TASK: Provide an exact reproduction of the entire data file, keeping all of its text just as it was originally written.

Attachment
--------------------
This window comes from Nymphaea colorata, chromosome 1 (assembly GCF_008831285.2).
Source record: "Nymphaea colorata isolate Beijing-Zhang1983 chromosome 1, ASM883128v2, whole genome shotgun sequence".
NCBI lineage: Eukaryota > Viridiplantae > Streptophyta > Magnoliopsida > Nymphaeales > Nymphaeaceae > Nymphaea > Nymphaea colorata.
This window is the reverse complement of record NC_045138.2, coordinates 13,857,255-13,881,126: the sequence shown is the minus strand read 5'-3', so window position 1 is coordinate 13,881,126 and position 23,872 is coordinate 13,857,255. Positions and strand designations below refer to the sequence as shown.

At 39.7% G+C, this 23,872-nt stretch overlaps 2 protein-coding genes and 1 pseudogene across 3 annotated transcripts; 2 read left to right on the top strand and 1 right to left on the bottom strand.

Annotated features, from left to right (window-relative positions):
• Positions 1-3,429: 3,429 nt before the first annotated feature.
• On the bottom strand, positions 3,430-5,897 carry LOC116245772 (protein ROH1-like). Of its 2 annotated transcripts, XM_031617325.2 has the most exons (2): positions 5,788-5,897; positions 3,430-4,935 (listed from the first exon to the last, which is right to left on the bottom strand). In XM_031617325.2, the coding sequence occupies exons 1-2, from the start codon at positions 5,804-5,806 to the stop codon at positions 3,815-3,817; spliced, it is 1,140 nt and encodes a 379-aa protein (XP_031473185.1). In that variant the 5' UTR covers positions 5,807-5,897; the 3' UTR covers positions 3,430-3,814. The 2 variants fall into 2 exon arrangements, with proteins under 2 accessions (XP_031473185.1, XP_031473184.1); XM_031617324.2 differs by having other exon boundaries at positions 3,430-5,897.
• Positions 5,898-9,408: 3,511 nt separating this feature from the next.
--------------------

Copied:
This window comes from Nymphaea colorata, chromosome 1 (assembly GCF_008831285.2).
Source record: "Nymphaea colorata isolate Beijing-Zhang1983 chromosome 1, ASM883128v2, whole genome shotgun sequence".
NCBI lineage: Eukaryota > Viridiplantae > Streptophyta > Magnoliopsida > Nymphaeales > Nymphaeaceae > Nymphaea > Nymphaea colorata.
This window is the reverse complement of record NC_045138.2, coordinates 13,857,255-13,881,126: the sequence shown is the minus strand read 5'-3', so window position 1 is coordinate 13,881,126 and position 23,872 is coordinate 13,857,255. Positions and strand designations below refer to the sequence as shown.

At 39.7% G+C, this 23,872-nt stretch overlaps 2 protein-coding genes and 1 pseudogene across 3 annotated transcripts; 2 read left to right on the top strand and 1 right to left on the bottom strand.

Annotated features, from left to right (window-relative positions):
• Positions 1-3,429: 3,429 nt before the first annotated feature.
• On the bottom strand, positions 3,430-5,897 carry LOC116245772 (protein ROH1-like). Of its 2 annotated transcripts, XM_031617325.2 has the most exons (2): positions 5,788-5,897; positions 3,430-4,935 (listed from the first exon to the last, which is right to left on the bottom strand). In XM_031617325.2, the coding sequence occupies exons 1-2, from the start codon at positions 5,804-5,806 to the stop codon at positions 3,815-3,817; spliced, it is 1,140 nt and encodes a 379-aa protein (XP_031473185.1). In that variant the 5' UTR covers positions 5,807-5,897; the 3' UTR covers positions 3,430-3,814. The 2 variants fall into 2 exon arrangements, with proteins under 2 accessions (XP_031473185.1, XP_031473184.1); XM_031617324.2 differs by having other exon boundaries at positions 3,430-5,897.
• Positions 5,898-9,408: 3,511 nt separating this feature from the next.